US Halts Sale of Some Arms to Saudi Arabia
The United States will halt the planned sale of precision-guided weapons to Saudi Arabia, a U.S. official said, in response to concerns over Saudi military practices in the Yemeni civil war, which has claimed the lives of thousands of civilians.
The official said President Barack Obama's administration canceled the sale of air-dropped precision-guided munitions to Saudi Arabia, a key U.S. ally. "That's obviously a direct reflection of the concerns that we have about Saudi strikes that have resulted in civilian casualties," the official said.
In addition to canceling the sale of the precision-guided weapons, the U.S. will alter the way it trains Saudi air force personnel to improve their accuracy, a persistent source of concern in the Obama administration.
The decisions could further strain ties between the U.S. and Saudi Arabia at a time when the incoming administration of President-elect Donald Trump prepares to assume control of the executive branch of the U.S. government.
The United Nations human rights office said in August that the Saudi-led coalition in Yemen was responsible for about 60 percent of the 3,800 civilians killed since March 2015. Some rights groups have criticized the U.S. for supporting the Saudi war effort with weapons sales and refueling Saudi-led coalition jets. Some rights groups also say attacks by the Saudi-led coalition on clinics, factories, markets and schools amount to war crimes.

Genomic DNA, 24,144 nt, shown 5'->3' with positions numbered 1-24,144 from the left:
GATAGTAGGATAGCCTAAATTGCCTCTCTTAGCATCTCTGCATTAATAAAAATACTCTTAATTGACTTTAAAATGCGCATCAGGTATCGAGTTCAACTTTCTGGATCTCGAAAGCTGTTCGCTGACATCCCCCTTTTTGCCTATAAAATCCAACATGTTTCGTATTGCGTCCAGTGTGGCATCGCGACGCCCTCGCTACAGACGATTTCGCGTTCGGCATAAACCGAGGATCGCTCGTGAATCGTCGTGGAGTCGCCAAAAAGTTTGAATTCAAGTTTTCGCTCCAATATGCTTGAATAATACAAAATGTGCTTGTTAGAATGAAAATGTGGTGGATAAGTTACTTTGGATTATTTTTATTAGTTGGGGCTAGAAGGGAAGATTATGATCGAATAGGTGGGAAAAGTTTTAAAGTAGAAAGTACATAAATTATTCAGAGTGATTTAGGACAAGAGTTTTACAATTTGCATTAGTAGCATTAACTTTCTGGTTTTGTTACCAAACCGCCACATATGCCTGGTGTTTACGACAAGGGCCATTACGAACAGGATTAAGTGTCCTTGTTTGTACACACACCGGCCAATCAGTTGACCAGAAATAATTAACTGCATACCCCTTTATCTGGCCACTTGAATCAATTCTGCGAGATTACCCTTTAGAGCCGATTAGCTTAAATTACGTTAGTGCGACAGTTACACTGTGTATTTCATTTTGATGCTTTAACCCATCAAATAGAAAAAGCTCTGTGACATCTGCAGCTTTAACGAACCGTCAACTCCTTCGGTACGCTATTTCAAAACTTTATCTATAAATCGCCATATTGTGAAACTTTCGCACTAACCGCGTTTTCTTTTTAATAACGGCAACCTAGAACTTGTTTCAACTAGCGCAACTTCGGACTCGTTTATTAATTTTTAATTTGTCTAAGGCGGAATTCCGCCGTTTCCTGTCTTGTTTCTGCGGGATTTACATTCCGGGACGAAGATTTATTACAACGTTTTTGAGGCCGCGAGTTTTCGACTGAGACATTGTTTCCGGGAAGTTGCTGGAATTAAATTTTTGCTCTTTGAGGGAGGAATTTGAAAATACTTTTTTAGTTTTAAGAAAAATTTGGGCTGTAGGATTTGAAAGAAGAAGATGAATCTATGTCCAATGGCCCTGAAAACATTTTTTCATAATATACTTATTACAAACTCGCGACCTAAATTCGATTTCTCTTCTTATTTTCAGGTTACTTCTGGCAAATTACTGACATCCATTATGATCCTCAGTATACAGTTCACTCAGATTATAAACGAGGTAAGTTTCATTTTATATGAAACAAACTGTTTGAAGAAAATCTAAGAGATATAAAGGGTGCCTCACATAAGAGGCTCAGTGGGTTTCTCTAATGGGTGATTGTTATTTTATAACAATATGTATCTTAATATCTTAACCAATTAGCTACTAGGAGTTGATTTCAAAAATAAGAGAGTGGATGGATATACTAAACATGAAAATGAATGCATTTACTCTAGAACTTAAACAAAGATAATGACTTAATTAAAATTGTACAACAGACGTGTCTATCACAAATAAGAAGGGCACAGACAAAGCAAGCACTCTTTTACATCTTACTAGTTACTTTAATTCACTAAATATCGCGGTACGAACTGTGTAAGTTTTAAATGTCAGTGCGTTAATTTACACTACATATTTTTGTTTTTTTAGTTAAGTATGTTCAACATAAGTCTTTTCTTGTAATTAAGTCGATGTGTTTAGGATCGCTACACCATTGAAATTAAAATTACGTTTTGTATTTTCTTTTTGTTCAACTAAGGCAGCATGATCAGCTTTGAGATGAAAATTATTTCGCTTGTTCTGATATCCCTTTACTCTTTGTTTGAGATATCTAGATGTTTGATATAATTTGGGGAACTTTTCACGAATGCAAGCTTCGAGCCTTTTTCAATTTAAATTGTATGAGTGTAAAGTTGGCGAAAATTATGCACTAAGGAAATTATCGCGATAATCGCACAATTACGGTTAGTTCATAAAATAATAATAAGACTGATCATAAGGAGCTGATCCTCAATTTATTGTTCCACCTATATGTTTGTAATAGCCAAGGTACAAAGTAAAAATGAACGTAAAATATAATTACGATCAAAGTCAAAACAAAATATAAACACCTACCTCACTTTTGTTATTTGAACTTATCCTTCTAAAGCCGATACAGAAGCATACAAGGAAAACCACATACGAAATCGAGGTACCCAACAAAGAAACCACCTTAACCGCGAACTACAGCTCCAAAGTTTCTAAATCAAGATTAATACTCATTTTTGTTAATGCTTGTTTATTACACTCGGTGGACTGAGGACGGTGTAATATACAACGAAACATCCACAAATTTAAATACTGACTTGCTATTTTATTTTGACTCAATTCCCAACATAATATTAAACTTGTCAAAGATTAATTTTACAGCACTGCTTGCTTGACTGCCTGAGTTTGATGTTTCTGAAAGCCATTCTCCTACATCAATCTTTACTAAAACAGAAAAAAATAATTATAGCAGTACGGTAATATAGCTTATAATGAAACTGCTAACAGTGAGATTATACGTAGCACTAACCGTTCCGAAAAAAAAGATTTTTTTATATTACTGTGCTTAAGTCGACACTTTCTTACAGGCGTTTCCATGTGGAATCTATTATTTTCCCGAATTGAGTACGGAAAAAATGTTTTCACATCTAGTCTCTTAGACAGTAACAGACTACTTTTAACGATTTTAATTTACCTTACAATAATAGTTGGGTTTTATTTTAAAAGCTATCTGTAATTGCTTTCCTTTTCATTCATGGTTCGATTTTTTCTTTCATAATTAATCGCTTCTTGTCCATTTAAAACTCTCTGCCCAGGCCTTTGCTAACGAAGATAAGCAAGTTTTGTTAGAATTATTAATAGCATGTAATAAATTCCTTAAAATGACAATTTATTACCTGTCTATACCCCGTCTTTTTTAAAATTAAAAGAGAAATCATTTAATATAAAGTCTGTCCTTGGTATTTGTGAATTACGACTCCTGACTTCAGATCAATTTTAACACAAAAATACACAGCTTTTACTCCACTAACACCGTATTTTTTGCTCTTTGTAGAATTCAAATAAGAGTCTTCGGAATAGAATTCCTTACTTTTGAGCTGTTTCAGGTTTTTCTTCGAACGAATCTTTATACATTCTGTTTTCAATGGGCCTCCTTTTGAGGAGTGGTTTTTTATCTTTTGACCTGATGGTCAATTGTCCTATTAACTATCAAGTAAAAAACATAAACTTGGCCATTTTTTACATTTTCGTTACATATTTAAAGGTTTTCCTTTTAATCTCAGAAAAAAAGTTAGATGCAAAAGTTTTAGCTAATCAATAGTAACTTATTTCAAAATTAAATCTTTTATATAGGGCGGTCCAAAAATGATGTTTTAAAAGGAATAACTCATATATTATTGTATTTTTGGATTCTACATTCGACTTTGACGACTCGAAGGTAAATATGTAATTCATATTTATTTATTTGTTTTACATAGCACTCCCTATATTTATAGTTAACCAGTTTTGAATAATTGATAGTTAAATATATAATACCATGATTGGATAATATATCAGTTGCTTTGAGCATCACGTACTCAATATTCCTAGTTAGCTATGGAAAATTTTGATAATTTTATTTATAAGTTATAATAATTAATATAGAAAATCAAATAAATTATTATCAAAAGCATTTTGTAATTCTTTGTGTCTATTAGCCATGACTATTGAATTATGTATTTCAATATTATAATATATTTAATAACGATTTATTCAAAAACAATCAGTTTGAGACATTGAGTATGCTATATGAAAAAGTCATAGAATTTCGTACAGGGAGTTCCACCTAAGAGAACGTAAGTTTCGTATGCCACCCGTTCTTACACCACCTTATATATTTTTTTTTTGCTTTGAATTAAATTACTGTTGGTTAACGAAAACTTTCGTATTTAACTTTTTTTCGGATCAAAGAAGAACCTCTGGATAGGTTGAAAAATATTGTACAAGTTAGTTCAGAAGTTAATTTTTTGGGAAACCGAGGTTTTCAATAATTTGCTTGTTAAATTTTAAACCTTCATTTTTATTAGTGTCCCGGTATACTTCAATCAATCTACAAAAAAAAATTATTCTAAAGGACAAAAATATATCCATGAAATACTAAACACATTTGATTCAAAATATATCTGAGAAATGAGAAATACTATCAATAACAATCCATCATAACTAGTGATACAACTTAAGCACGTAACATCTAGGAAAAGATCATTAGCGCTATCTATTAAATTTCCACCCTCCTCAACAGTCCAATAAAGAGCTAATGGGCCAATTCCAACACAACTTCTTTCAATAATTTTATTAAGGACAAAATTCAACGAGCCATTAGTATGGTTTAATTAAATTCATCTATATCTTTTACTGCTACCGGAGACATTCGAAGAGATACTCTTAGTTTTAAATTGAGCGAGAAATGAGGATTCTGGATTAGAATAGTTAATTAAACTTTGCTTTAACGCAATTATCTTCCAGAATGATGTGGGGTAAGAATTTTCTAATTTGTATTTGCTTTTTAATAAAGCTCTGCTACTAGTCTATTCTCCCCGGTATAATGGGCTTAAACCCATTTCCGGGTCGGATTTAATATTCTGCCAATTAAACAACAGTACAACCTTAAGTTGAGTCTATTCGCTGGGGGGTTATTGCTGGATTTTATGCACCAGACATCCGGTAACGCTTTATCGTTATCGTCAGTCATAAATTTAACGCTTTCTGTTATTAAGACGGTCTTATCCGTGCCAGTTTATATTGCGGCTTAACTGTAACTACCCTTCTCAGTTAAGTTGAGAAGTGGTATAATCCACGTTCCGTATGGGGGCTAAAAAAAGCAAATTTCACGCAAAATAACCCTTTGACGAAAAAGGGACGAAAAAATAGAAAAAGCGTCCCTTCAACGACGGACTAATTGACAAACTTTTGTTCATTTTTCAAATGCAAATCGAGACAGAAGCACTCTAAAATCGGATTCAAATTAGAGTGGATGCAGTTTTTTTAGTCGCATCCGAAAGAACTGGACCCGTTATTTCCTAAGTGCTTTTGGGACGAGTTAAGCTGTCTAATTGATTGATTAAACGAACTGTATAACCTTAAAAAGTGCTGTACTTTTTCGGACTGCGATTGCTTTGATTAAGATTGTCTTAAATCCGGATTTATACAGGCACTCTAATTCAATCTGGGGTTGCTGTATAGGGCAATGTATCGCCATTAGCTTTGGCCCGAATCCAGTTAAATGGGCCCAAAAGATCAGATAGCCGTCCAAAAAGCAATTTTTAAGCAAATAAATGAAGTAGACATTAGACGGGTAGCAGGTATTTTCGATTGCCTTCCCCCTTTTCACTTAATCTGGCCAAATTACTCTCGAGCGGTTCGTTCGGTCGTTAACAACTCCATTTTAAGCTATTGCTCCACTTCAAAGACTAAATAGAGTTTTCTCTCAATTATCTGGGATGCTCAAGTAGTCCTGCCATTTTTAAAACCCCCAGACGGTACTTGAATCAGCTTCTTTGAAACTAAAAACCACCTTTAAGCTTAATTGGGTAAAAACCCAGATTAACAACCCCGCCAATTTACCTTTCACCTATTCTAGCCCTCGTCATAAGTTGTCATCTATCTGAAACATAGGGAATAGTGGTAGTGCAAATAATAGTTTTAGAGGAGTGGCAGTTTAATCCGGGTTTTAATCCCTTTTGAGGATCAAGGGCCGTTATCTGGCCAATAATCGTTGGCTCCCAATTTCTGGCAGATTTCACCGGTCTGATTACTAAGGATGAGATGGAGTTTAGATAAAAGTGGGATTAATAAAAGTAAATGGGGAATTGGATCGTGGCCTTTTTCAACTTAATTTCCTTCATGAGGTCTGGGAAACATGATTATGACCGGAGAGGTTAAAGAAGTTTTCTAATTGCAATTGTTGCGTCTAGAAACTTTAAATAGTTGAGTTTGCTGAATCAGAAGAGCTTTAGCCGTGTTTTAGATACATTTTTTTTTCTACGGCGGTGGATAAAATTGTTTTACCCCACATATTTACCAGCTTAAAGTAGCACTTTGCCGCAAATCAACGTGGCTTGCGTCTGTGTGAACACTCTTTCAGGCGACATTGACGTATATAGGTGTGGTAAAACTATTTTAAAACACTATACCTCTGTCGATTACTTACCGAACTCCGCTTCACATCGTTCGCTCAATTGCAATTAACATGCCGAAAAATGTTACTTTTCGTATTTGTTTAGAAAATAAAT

Saudi Arabia has either denied the attacks or said the presence of fighters in the targeted areas justified the strikes. Saudi Arabia has not yet responded to the latest decisions by the Obama administration.
Trump Picks Former Texas Governor Perry for Energy Chief Position
Perry, a staunch conservative, could shift the Department of Energy away from its recent focus on renewable energy, which President Barack Obama has championed, and back toward oil and fossil fuels, which Perry promoted in oil-rich Texas. Perry has been a vocal skeptic of man-made climate change, but during his tenure as governor turned Texas into a major producer of wind-powered energy.
In 2011, during his first unsuccessful bid for the presidency, Perry committed a political gaffe that diminished his chances in his race against Trump.
During a debate, Perry called for elimination of three federal government agencies - the Departments of Commerce and Education, and then couldn't remember the third, finally saying, "Oops." He later said Energy was the third agency he wanted to abolish.
For most of Tuesday, Trump continued to work in New York to fill his Cabinet before his inauguration on January 20, when Obama leaves office.
Media reports late Tuesday said Republican Congressman Ryan Zinke of Montana, a former Navy SEAL, was believed to be the president-elect's choice for Secretary of the Interior.